Bookworm Friday: 5 Books Recommendations from Kamil Stanuch

In this series, we ask our William Hill colleagues to share their favourite book recommendations and tell us what specifically they learned from them. Today we present 5 recommendations from Kamil Stanuch, Kraków Site Director. Have a read!

1. John Doerr - Measure What Matters: How Google, Bono, and the Gates Foundation Rock the World with OKRs

Unquestionable top in 2019 that entirely changed my approach to setting goals so if you ever felt like setting goals is a mundane chore that brings more frustration than good I strongly recommend to start 2020 with John Doer. John Doer — one of the most prominent venture capitalist in Silicon Valley — lays out a goal-setting system called Objective and Key Results (OKRs) introduced by Intel’s CEO Andy Grove and makes it super easy to understand by backing it up with plenty of examples (both from top companies and charities). The formula is dead simple: Objective stands for „Where do I want to go?” and Key Results „How will I know I’m getting there?” so if you still struggle with goal-setting, this book is a must-have.

2. Reid Hoffmann, Ben Casnocha, Chris Yeh - The Alliance: Managing Talent in the Networked Age

Another book that literally changed my perspective but this time on hiring. Reid Hoffmann's (founder of LinkedIn) and other authors' main point is following: the model of lifetime employment has become antiquated so we must factor in attrition in every employment cycle. In order to deal with that, they introduce a concept of „alliance” — a mutually beneficial deal with explicit terms, time-bounded, between independent players to build powerful business and careers.

So what does it mean? The relationship between employer and employee should be based on how they can add value to each other and both parties agree on „tour of duty” that promises specific career benefits. I guess the best example that illustrates this mindset is the question we should ask during the interview: „What is the next company you’d like to work for? How can we help you get there and how can you help our company to get to another level?”. Considering stepping into a manager role? Give this book a try.

3. Sheryl Sandberg - Lean In: Women, Work, and the Will to Lead

Sheryl Sandberg, leader, COO of Facebook, mother, wife gives some great insights on her career, challenges she faced on her way and also how women perceive themselves and their roles (although it’s worth to mention that the book is written from the perspective of a white female from the middle class). I guess the key message I got from this book is that we need to accept differences between men and women in terms of their perspectives, needs and the way we operate so we can build an environment that supports these difference. Sheryl suggests visualising your career as a jungle gym (instead of a ladder) where you jump from one to another area (employment, motherhood, leadership position) and that „having it all” is impossible but that shouldn’t be the source of guilt.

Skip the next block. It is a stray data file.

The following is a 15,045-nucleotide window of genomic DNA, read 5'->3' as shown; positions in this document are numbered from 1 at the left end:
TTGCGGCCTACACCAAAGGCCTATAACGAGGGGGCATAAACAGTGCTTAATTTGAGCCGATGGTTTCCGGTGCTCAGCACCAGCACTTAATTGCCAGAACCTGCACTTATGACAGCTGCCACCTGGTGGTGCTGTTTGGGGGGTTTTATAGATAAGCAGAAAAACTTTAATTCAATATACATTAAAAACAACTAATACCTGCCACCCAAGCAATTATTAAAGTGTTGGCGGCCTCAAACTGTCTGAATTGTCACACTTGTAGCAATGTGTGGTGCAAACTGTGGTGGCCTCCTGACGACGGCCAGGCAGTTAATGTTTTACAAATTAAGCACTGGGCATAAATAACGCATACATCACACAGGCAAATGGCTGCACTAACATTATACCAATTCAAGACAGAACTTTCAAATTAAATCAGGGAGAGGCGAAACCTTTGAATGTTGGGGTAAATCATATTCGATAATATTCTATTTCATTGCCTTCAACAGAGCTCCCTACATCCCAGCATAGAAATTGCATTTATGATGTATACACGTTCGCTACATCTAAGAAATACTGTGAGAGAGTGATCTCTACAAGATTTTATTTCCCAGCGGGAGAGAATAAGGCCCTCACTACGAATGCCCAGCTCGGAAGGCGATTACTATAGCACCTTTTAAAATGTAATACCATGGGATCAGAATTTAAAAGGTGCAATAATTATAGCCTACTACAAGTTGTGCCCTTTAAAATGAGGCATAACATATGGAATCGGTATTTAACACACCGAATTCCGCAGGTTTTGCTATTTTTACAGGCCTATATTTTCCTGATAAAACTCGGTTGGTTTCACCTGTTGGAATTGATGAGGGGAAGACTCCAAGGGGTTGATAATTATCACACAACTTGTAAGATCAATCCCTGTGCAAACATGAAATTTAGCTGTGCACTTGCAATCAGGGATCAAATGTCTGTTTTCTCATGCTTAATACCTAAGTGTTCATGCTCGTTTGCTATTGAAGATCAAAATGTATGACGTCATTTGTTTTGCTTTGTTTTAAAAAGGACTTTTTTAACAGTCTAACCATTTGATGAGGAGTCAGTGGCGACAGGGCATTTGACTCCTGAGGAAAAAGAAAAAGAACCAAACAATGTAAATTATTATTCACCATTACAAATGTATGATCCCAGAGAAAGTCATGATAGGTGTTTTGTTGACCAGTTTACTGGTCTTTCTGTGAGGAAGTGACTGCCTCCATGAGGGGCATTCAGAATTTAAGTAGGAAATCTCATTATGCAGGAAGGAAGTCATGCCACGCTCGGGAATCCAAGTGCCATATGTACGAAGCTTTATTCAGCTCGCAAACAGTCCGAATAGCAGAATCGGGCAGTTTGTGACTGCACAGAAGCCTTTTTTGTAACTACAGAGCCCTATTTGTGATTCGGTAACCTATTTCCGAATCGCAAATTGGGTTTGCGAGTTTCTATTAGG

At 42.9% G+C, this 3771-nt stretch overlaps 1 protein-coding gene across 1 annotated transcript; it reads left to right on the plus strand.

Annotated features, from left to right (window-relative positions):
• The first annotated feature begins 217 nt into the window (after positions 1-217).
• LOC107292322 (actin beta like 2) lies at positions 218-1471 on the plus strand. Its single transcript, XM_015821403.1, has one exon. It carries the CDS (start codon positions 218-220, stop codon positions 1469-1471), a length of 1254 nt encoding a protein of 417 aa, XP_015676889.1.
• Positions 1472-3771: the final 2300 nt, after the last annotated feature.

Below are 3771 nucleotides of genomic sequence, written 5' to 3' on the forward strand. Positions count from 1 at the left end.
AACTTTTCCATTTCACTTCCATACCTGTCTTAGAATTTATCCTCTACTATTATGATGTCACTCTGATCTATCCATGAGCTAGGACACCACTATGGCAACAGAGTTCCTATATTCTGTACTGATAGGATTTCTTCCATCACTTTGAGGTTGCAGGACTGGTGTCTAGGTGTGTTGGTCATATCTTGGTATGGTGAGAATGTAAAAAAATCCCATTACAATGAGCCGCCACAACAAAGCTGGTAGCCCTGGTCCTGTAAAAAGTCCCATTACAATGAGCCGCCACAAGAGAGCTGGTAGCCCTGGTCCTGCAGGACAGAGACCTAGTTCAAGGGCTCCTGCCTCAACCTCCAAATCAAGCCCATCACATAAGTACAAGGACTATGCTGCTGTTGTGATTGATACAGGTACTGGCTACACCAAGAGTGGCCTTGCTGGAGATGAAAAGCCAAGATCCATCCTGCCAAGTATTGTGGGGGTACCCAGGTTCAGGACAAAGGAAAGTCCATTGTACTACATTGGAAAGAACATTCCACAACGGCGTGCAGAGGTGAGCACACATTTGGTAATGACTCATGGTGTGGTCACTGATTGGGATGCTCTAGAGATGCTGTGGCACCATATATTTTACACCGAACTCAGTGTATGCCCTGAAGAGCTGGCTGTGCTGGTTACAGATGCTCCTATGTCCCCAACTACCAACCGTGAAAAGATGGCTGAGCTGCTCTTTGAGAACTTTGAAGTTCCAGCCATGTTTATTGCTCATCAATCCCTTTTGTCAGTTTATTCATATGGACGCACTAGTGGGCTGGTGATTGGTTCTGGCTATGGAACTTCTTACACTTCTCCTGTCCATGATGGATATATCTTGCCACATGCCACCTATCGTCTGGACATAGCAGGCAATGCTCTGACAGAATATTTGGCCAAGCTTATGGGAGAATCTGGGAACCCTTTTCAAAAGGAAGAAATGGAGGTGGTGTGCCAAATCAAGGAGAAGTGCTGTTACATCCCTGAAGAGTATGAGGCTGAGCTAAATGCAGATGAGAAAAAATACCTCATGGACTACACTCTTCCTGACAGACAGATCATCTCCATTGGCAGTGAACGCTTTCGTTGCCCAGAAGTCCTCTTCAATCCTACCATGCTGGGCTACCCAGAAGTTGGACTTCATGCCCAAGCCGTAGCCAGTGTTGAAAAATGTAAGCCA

4. Matthew Syed - Rebel Ideas. The Power of Diverse Thinking

In Matthew Syed’s recent book “Rebel Ideas. The Power of Diverse Thinking” he dives in a little bit deeper and focuses on cognitive diversity instead of diversity just for the sake of political correctness to points out the largest threat: collective blindness. What is the collective blindness? Well, as the old saying goes “birds of a feather flock together” which means that we tend to hire people who look and think like themselves. But when you are surrounded by similar people with the same perspective, the same approach to solving a problem, you are not just likely to share each other’s blind spots, but to reinforce them.

The dangerous part is that homogenous groups are more likely to form judgements that include grave error and enforce it and that forms echo chambers emerged from clone-like teams. Backed by many case studies and real-life examples should be a must-read for every leader in a larger organisation.

5. Marie Kondo - Spark Joy: An Illustrated Master Class on the Art of Organizing and Tidying Up

Last but not least. Marie Kondo became a tidying guru with her own show at Netflix and her tips like 'hugging things' which might be considered a little bit cheesy. Nevertheless, I found the general rules and guidelines (e.g. „Get rid of all stuff you don’t need otherwise you are just reshuffling”, "Things like to stand", "Put electric devices next to electric devices) super practical so the time of quarantine might be a good time to give Marie a chance. 

If you enjoyed Kamil's recommendations check out his article '52 books I've read in 2019: Why, How & Why it's not such a great idea'.